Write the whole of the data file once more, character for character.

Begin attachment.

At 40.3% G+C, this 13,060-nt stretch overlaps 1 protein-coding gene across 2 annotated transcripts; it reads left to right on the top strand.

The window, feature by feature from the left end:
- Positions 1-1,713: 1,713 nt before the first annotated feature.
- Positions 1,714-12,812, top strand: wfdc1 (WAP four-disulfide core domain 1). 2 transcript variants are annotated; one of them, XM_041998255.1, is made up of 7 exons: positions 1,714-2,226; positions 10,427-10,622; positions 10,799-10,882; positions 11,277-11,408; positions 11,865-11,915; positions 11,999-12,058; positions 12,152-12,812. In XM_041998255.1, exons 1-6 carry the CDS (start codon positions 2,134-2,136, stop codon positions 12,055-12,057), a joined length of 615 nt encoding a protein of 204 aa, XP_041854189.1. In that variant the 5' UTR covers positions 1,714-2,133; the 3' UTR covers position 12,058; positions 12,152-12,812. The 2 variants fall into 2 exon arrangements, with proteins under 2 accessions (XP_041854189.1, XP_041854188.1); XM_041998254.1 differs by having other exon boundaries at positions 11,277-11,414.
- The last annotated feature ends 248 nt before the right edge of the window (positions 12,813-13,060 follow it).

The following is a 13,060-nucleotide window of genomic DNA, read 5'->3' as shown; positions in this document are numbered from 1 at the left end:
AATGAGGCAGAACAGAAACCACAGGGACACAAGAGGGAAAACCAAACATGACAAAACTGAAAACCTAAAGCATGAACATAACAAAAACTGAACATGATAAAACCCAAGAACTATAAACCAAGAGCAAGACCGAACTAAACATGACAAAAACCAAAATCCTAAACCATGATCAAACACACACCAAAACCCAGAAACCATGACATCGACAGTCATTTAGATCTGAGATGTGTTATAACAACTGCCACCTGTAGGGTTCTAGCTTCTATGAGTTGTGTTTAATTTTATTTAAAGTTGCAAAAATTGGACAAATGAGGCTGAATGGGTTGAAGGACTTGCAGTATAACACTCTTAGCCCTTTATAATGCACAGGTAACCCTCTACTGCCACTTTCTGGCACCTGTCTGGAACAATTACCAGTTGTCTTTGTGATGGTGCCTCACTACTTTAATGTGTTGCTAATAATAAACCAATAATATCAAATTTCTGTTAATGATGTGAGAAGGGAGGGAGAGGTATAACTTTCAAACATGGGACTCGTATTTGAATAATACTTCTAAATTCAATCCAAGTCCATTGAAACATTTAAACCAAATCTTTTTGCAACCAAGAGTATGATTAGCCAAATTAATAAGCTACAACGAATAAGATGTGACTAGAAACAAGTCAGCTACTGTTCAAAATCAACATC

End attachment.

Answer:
At 40.3% G+C, this 13,060-nt stretch overlaps 1 protein-coding gene across 2 annotated transcripts; it reads left to right on the top strand.

The window, feature by feature from the left end:
- Positions 1-1,713: 1,713 nt before the first annotated feature.
- Positions 1,714-12,812, top strand: wfdc1 (WAP four-disulfide core domain 1). 2 transcript variants are annotated; one of them, XM_041998255.1, is made up of 7 exons: positions 1,714-2,226; positions 10,427-10,622; positions 10,799-10,882; positions 11,277-11,408; positions 11,865-11,915; positions 11,999-12,058; positions 12,152-12,812. In XM_041998255.1, exons 1-6 carry the CDS (start codon positions 2,134-2,136, stop codon positions 12,055-12,057), a joined length of 615 nt encoding a protein of 204 aa, XP_041854189.1. In that variant the 5' UTR covers positions 1,714-2,133; the 3' UTR covers position 12,058; positions 12,152-12,812. The 2 variants fall into 2 exon arrangements, with proteins under 2 accessions (XP_041854189.1, XP_041854188.1); XM_041998254.1 differs by having other exon boundaries at positions 11,277-11,414.
- The last annotated feature ends 248 nt before the right edge of the window (positions 12,813-13,060 follow it).

The following is a 13,060-nucleotide window of genomic DNA, read 5'->3' as shown; positions in this document are numbered from 1 at the left end:
AATGAGGCAGAACAGAAACCACAGGGACACAAGAGGGAAAACCAAACATGACAAAACTGAAAACCTAAAGCATGAACATAACAAAAACTGAACATGATAAAACCCAAGAACTATAAACCAAGAGCAAGACCGAACTAAACATGACAAAAACCAAAATCCTAAACCATGATCAAACACACACCAAAACCCAGAAACCATGACATCGACAGTCATTTAGATCTGAGATGTGTTATAACAACTGCCACCTGTAGGGTTCTAGCTTCTATGAGTTGTGTTTAATTTTATTTAAAGTTGCAAAAATTGGACAAATGAGGCTGAATGGGTTGAAGGACTTGCAGTATAACACTCTTAGCCCTTTATAATGCACAGGTAACCCTCTACTGCCACTTTCTGGCACCTGTCTGGAACAATTACCAGTTGTCTTTGTGATGGTGCCTCACTACTTTAATGTGTTGCTAATAATAAACCAATAATATCAAATTTCTGTTAATGATGTGAGAAGGGAGGGAGAGGTATAACTTTCAAACATGGGACTCGTATTTGAATAATACTTCTAAATTCAATCCAAGTCCATTGAAACATTTAAACCAAATCTTTTTGCAACCAAGAGTATGATTAGCCAAATTAATAAGCTACAACGAATAAGATGTGACTAGAAACAAGTCAGCTACTGTTCAAAATCAACATC